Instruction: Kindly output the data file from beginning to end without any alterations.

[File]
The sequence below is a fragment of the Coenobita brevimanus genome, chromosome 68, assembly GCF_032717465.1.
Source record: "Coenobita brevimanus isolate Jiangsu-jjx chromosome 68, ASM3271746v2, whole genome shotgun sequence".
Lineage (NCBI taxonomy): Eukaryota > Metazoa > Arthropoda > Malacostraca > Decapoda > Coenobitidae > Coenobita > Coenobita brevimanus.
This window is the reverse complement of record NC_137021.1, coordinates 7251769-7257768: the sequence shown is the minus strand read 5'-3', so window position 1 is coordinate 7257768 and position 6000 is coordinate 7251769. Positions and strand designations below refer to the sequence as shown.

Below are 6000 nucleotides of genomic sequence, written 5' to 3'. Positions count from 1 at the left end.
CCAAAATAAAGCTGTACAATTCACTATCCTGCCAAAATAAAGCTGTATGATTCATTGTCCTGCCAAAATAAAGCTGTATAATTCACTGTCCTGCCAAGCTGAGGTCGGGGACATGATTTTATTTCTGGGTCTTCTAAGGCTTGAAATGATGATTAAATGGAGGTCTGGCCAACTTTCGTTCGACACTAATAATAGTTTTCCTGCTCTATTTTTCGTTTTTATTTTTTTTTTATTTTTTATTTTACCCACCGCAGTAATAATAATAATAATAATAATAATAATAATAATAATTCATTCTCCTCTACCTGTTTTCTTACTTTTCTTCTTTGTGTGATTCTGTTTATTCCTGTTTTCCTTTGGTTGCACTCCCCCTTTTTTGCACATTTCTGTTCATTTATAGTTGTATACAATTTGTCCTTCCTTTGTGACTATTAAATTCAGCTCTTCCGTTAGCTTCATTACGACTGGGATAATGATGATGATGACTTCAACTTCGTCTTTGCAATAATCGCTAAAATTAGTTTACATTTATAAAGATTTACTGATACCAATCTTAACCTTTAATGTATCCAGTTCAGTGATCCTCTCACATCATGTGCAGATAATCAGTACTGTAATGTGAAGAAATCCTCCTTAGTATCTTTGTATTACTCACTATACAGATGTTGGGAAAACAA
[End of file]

The sequence below is a fragment of the Coenobita brevimanus genome, chromosome 68, assembly GCF_032717465.1.
Source record: "Coenobita brevimanus isolate Jiangsu-jjx chromosome 68, ASM3271746v2, whole genome shotgun sequence".
Lineage (NCBI taxonomy): Eukaryota > Metazoa > Arthropoda > Malacostraca > Decapoda > Coenobitidae > Coenobita > Coenobita brevimanus.
This window is the reverse complement of record NC_137021.1, coordinates 7251769-7257768: the sequence shown is the minus strand read 5'-3', so window position 1 is coordinate 7257768 and position 6000 is coordinate 7251769. Positions and strand designations below refer to the sequence as shown.

Below are 6000 nucleotides of genomic sequence, written 5' to 3'. Positions count from 1 at the left end.
CCAAAATAAAGCTGTACAATTCACTATCCTGCCAAAATAAAGCTGTATGATTCATTGTCCTGCCAAAATAAAGCTGTATAATTCACTGTCCTGCCAAGCTGAGGTCGGGGACATGATTTTATTTCTGGGTCTTCTAAGGCTTGAAATGATGATTAAATGGAGGTCTGGCCAACTTTCGTTCGACACTAATAATAGTTTTCCTGCTCTATTTTTCGTTTTTATTTTTTTTTTATTTTTTATTTTACCCACCGCAGTAATAATAATAATAATAATAATAATAATAATAATAATTCATTCTCCTCTACCTGTTTTCTTACTTTTCTTCTTTGTGTGATTCTGTTTATTCCTGTTTTCCTTTGGTTGCACTCCCCCTTTTTTGCACATTTCTGTTCATTTATAGTTGTATACAATTTGTCCTTCCTTTGTGACTATTAAATTCAGCTCTTCCGTTAGCTTCATTACGACTGGGATAATGATGATGATGACTTCAACTTCGTCTTTGCAATAATCGCTAAAATTAGTTTACATTTATAAAGATTTACTGATACCAATCTTAACCTTTAATGTATCCAGTTCAGTGATCCTCTCACATCATGTGCAGATAATCAGTACTGTAATGTGAAGAAATCCTCCTTAGTATCTTTGTATTACTCACTATACAGATGTTGGGAAAACAA